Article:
Books Should Be Free
Loyal Books
Free Public Domain Audiobooks & eBook Downloads
Search by: Title, Author or Keyword

Punch, or the London Charivari. Volume 1, July 31, 1841   By:

Book cover

"Punch, or the London Charivari. Volume 1, July 31, 1841" is a brilliantly witty and satirical collection of cartoons, articles, and sketches that provide a humorous critique of Victorian society. The contributors, known collectively as "Various," showcase their clever wordplay and keen observations on politics, culture, and everyday life in 19th century England.

The illustrations, in particular, are a highlight of this volume, with detailed caricatures that lampoon public figures and social conventions of the time. The writing is equally sharp, with biting commentary on everything from fashion trends to parliamentary debates. Each piece is packed with clever puns and clever allusions that will have readers chuckling at the clever humor.

While some of the references may be dated for modern readers, the overall wit and insight of "Punch" still shine through. This volume is a delightful glimpse into the humor and sensibilities of the Victorian era, showcasing the enduring appeal of satire and parody as a means of cultural commentary. Overall, "Punch, or the London Charivari. Volume 1, July 31, 1841" is a must-read for fans of classic comedy and historical satire.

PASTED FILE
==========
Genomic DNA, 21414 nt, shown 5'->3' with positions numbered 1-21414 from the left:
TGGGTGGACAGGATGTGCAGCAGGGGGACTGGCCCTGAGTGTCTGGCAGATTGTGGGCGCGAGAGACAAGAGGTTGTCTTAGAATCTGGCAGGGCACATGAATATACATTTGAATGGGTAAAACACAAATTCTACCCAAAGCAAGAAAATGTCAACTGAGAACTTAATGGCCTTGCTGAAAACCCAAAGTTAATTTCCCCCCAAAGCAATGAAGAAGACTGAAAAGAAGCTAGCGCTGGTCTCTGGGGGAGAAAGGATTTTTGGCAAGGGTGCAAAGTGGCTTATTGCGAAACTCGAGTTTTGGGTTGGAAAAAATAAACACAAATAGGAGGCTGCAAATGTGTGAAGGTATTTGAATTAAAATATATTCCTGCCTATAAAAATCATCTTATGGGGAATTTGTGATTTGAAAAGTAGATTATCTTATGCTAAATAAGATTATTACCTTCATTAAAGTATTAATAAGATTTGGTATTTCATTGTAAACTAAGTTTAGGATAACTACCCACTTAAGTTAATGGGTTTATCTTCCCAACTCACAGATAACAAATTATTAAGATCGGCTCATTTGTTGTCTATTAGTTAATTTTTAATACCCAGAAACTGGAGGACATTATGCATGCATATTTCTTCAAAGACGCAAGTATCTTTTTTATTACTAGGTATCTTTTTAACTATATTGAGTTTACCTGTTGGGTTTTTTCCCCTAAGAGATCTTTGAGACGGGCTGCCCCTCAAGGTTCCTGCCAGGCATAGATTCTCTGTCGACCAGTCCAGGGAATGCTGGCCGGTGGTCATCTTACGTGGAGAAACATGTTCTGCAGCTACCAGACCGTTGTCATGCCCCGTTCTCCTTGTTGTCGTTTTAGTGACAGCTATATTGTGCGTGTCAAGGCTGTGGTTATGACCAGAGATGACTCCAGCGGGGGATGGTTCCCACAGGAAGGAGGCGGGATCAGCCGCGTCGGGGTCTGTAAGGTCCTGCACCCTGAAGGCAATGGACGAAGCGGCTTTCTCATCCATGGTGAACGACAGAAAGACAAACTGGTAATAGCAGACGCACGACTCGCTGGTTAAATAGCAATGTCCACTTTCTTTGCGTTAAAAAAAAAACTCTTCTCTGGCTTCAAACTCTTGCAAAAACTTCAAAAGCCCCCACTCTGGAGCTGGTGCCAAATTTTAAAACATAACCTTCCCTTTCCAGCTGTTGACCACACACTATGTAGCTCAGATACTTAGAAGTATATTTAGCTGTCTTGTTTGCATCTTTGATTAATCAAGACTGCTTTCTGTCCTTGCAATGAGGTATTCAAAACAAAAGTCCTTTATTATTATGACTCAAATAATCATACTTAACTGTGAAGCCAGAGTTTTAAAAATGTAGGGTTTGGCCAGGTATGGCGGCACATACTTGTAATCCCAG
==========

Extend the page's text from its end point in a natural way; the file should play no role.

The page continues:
First Page:


VOL. 1.



Let me earnestly implore you, good Mr. PUNCH, to give publicity to a new invention in the art of poetry, which I desire only to claim the merit of having discovered. I am perfectly willing to permit others to improve upon it, and to bring it to that perfection of which I am delightedly aware, it is susceptible.

It is sometimes lamented that the taste for poetry is on the decline that it is no longer relished that the public will never again purchase it as a luxury. But it must be some consolation to our modern poets to know (as no doubt they do, for it is by this time notorious) that their productions really do a vast deal of service that they are of a value for which they were never designed. They I mean many of them have found their way into the pharmacopoeia, and are constantly prescribed by physicians as soporifics of rare potency. For instance

" not poppy, nor mandragora, Nor all the drowsy syrups of the world. Shall ever usher thee to that sweet sleep"

to which a man shall be conducted by a few doses of Robert Montgomery's Devil's Elixir, called "Satan," or by a portion, or rather a potion, of "Oxford... Continue reading book >>

Book sections

eBook Downloads
ePUB eBook
• iBooks for iPhone and iPad
• Nook
• Sony Reader
Kindle eBook
• Mobi file format for Kindle
Read eBook
• Load eBook in browser
Text File eBook
• Computers
• Windows
• Mac

Review this book

Popular Genres
More Genres
Paid Books